Illustration by June Le in article about long-distance running
Running is the perfect opportunity to listen to new music and be alone with your thoughts. (Illustration by June Le, Minneapolis College of Art and Design)

How Long-Distance Running Saved My Mental Health

I started running because I wanted to get back in shape, but it was my mental health that improved more than anything else.

Thoughts x
Illustration by June Le in article about long-distance running

I started running because I wanted to get back in shape, but it was my mental health that improved more than anything else.

Back in Sept. 2019, I signed up for a late May 2020 marathon; I did it somewhat half-heartedly. It was an impulse decision meant to motivate me out of my exercise slump and give me something concrete to work toward. I had no idea that in just under a year, running would change my life in such a profound manner that I can’t imagine ever going back to being a non-runner again.

It’s not that I didn’t enjoy working out before I started training for the marathon. I was an athlete in high school and continued working out through my first year of college, dragging myself to the gym every so often to watch an episode of “Friends” while leisurely rocking back and forth on an elliptical.

But my semi-weekly gym sessions were never something I particularly looked forward to. They were a way for me to maintain the idea in my head that I was “someone who worked out.” They were a way, somewhat subconsciously, for me to feel better about eating pizza or sharing a plate of fries with my friends.

My impulsively brilliant idea to sign up for a 26.2-mile race came about for a few reasons. One, I had the desire, like so many other women do, to shrink my body — in my case, back to the more petite version that it was when I was in high school. Two, I had grown tired of my mundane gym routine. Three, my habit of attending Soul Cycle classes to alleviate my workout boredom had racked up quite the bill, and I was looking for something a little less expensive.

Training for a marathon was great cardio, it was something new and it was virtually free. Hence, my entrance into the 2020 Martha’s Vineyard Marathon.

At first, I didn’t take my “training” too seriously. I mean, the race was almost nine months away; I had loads of time! So, I started long-distance running a few times a week, tracking my miles and quickly becoming discouraged when MapMyRun reported that my blistering mile run that I was sure took five minutes actually took 12.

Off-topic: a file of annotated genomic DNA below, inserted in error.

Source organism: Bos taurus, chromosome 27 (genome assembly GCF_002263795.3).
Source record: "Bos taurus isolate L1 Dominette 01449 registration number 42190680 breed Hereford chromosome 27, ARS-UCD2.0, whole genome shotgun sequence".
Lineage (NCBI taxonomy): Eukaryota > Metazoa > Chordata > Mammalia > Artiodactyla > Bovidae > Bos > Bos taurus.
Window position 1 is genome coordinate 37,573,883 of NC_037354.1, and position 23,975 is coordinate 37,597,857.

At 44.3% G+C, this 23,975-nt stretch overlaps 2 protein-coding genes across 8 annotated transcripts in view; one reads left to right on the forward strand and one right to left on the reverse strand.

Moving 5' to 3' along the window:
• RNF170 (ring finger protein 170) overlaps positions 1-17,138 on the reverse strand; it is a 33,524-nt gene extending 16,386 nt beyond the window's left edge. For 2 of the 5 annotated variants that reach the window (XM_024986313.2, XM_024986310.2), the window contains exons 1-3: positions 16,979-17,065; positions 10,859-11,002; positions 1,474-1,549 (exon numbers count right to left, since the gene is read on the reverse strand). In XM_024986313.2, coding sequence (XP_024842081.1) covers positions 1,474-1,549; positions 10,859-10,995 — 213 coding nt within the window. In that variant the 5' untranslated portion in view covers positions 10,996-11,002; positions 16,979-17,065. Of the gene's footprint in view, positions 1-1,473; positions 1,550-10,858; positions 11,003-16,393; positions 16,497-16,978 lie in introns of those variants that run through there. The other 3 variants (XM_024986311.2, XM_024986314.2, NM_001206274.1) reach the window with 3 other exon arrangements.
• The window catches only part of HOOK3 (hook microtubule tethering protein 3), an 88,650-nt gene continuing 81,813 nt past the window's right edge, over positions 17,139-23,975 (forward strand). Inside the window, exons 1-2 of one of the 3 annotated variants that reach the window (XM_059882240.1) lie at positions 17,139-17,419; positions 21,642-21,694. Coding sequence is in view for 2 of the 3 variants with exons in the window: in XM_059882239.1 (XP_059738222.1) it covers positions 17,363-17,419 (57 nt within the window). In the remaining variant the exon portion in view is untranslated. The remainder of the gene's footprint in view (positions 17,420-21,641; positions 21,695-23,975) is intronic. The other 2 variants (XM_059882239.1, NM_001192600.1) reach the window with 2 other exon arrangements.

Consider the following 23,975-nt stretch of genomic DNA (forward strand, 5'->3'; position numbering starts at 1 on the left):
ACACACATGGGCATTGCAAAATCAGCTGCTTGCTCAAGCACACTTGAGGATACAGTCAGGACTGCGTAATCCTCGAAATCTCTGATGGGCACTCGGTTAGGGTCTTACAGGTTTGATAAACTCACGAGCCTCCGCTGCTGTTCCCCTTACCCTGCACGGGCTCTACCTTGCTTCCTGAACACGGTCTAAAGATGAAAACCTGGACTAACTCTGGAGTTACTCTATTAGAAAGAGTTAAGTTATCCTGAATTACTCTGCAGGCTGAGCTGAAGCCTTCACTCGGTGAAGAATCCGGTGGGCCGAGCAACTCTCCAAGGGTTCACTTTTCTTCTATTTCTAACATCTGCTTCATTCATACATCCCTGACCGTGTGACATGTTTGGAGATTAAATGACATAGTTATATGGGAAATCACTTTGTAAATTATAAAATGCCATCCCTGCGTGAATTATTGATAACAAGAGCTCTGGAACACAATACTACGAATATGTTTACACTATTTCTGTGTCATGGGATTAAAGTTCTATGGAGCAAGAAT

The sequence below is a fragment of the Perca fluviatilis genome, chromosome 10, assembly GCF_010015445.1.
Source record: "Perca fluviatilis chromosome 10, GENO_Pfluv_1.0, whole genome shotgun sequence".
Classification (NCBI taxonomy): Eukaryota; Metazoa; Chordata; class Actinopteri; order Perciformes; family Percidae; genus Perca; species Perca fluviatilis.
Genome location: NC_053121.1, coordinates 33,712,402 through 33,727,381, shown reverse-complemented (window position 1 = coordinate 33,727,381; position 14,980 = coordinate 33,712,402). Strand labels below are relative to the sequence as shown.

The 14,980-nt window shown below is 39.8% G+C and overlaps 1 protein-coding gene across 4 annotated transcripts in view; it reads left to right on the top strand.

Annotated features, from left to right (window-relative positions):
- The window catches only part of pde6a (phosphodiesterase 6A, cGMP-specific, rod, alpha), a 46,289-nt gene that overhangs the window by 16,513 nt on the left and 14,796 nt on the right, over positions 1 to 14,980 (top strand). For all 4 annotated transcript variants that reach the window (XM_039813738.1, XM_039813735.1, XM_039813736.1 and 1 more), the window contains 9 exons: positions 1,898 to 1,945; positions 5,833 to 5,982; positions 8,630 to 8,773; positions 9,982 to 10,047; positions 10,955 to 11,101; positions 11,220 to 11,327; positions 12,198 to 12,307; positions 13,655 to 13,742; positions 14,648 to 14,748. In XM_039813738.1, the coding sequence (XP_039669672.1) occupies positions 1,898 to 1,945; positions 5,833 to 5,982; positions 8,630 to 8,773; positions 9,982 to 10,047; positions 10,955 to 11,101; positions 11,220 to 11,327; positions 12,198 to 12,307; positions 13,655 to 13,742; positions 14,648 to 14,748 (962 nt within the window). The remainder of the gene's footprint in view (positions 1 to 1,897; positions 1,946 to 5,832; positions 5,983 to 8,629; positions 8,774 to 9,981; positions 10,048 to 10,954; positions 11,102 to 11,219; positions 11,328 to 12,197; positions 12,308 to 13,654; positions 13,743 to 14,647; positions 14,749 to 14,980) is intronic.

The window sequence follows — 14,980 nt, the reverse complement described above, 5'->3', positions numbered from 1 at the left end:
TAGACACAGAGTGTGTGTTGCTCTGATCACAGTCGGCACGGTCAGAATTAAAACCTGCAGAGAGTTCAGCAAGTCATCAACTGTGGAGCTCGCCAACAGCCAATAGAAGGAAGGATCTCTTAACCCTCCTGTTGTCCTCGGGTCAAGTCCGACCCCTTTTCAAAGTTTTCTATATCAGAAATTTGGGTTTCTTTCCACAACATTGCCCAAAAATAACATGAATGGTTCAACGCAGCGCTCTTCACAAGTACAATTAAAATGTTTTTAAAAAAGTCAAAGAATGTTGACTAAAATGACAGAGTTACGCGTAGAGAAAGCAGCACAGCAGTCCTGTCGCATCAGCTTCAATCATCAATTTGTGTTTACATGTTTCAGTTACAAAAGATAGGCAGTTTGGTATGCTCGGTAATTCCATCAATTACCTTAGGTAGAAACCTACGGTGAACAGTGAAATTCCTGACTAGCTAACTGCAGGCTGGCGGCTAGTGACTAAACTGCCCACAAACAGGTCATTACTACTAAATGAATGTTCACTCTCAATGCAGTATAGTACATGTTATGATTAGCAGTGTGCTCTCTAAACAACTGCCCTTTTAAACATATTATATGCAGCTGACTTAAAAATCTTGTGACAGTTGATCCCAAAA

I was apparently not in the shape I thought I was. Still, I continued running almost daily. I eventually stopped being so obsessive about tracking my miles and pace, which proved to be the best decision I could have made. I found it much easier to relax during my runs when I knew there was no app tracking and reporting how fast (or slow) I was going. I started running at a pace that felt good and, as I improved, that pace continued to speed up.

As months passed, I continued running frequently, and when the winter months rolled around and New England starting serving up freezing temperatures and frozen running paths, I found myself disappointed I couldn’t make it out for my daily run. I realized, a little startlingly, that I was disappointed that I couldn’t work out. What?

Not even I knew, at that point, why I liked running so much. It was only when I stopped running for a while (either because I started to get busy during finals week or because the weather was just not conducive to safe outdoor running) that I realized how antsy and anxious I started getting without it.

Running had, inadvertently, become the only part of my day when I was alone for an extended period of time with my thoughts. It was just me and the pavement. Rarely did I take time out of my day before running to sit and ponder my problems alone. I had always heard meditation was a good thing to do, but I never actually got into it. Running, for me, became a type of meditation.

There’s something about the rhythmic pounding of my feet against the pavement that was comforting. There were no expectations, no goals I wasn’t reaching if I was slower one day and no coaches or class instructors to tell me to go faster or run longer.

I have also listened to and discovered more new music since September than ever before. I have always liked listening to music, and running gave me a perfect excuse to explore new artists and bands. I have extended runs by miles and miles in order to fit in more Fleetwood Mac.

It was also stress-relieving to a point where, if I started feeling stressed about anything, I would go on a run to clear my head. I always thought that was just something annoying people said, but it’s truly helpful!

Even though my marathon was canceled, I still continue to run almost every day, and I don’t plan to stop anytime soon. With all of the added stress from COVID-19 and quarantine, running became a way to escape the confines of my house and enjoy some fresh summer air.

As the summer winds down and the new school year begins, I look forward to getting back into my running routine. As someone who never thought they would enjoy a form of exercise this much, I encourage everyone looking for a stress-relieving activity that’s easy and cheap to try running. You might even find, someday, that 26.2 miles doesn’t sound so bad.

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